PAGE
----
7 Signs You Need a Vacation from Work

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You could put even more time into an assignment. You should be preparing for that huge meeting with your boss next month. You don’t want people to think you don’t care about the company. You could tell yourself a million reasons why you shouldn’t use your vacation days, and you’re not alone. A survey from Glassdoor conducted in 2015 found that US employees only use about half of their authorized paid vacation time. In a world that seems to constantly tell young professionals they could be doing more and working harder, it’s important to make sure these reasons don’t become excuses to give up a much-needed rest.

Michael Kerr, CSP, is a Hall of Fame international business and motivational speaker, workshop trainer and author who researches, writes and speaks on workplace cultures. He shared many signs a professional is in need a vacation, as well as negative side effects of letting work take over and positive benefits of vacationing with Her Campus. If you’re reading through this list thinking, “me, me, me,” book some tickets or pack up your car because it’s time for some R&R.

1. You can’t sleep

Tossing and turning at night can be a side effect of too much stress. Struggling with insomnia may come from overthinking what happened at work that day, anxiety over something coming up at work or just a general uneasiness surrounding your job. “The stress associated with burnout can lead to an increase in insomnia, which can in turn lead to even more health issues and cause a downward spiral,” says Kerr. What better place to re-set your sleep schedule and get the full nine hours you’ve been craving than on a sunny beach or king-sized hotel bed?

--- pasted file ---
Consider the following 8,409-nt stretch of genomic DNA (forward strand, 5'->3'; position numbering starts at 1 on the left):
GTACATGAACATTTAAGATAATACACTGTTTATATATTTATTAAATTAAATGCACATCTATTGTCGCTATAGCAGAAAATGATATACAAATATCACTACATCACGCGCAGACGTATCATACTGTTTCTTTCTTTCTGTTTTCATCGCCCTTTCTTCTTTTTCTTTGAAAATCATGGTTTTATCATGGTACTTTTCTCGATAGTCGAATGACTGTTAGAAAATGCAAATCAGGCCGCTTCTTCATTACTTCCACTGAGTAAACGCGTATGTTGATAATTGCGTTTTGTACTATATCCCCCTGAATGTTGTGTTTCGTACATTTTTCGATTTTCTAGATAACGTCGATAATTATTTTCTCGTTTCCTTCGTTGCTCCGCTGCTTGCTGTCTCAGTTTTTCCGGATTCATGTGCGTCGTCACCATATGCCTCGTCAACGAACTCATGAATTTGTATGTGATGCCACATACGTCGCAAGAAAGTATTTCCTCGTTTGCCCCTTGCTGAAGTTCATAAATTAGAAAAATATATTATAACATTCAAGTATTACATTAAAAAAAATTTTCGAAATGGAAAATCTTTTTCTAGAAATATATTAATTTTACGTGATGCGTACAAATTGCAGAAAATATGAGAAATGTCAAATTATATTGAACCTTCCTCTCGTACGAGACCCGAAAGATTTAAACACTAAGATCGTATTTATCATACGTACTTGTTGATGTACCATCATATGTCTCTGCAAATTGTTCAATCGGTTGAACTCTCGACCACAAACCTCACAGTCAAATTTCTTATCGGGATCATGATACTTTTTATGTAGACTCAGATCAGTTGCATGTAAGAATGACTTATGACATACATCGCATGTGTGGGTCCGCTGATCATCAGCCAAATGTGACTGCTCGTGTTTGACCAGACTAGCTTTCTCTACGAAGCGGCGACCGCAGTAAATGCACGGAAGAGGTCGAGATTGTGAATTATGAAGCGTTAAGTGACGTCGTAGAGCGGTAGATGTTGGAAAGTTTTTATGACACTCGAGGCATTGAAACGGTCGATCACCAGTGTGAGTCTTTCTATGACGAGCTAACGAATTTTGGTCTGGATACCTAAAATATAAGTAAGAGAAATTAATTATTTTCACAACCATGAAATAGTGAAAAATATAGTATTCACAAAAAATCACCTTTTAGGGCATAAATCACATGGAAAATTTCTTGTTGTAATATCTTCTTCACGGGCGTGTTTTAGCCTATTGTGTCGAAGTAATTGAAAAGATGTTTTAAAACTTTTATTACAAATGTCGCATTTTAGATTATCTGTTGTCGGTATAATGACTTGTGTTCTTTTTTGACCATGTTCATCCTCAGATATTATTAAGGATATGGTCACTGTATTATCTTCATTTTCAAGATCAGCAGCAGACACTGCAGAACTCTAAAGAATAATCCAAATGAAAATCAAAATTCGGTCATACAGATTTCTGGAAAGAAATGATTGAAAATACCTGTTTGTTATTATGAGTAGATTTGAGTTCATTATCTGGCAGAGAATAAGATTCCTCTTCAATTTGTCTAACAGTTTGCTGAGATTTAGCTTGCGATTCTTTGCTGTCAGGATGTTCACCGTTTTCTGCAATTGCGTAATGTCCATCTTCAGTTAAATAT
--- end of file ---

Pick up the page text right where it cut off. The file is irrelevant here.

2. You’re missing important events in your personal life

If you’ve had to RSVP “no” to several friends’ weddings or missed the last three family birthday dinners, it may be time to reconsider your priorities. “We know that overwork can put a huge strain on personal relationships, often leading to marital breakdowns or at the very least serious family tensions,” explains Kerr. All the money in the world can’t make up for lost quality time with the ones you love most, so take a vacation away with your family, friends or significant other without answering your work email every 10 minutes.

3. You’re making more mistakes at work

According to Kerr, making mistakes at work that are out of the norm for you should be a clue that something greater is going on. Many young professionals feel guilty about using their vacation days. However, Kerr would remind them that some time to let your body and brain slow down “can often lead to renewed focus and engagement for people when they get back, improved energy levels, and a lot of people report feeling more creative, and often find the time away leads to innovative ideas and fresh perspectives on workplace issues.”

Related: 5 Things to Make Time for No Matter How Busy You Are

4. You no longer feel enthusiastic about your work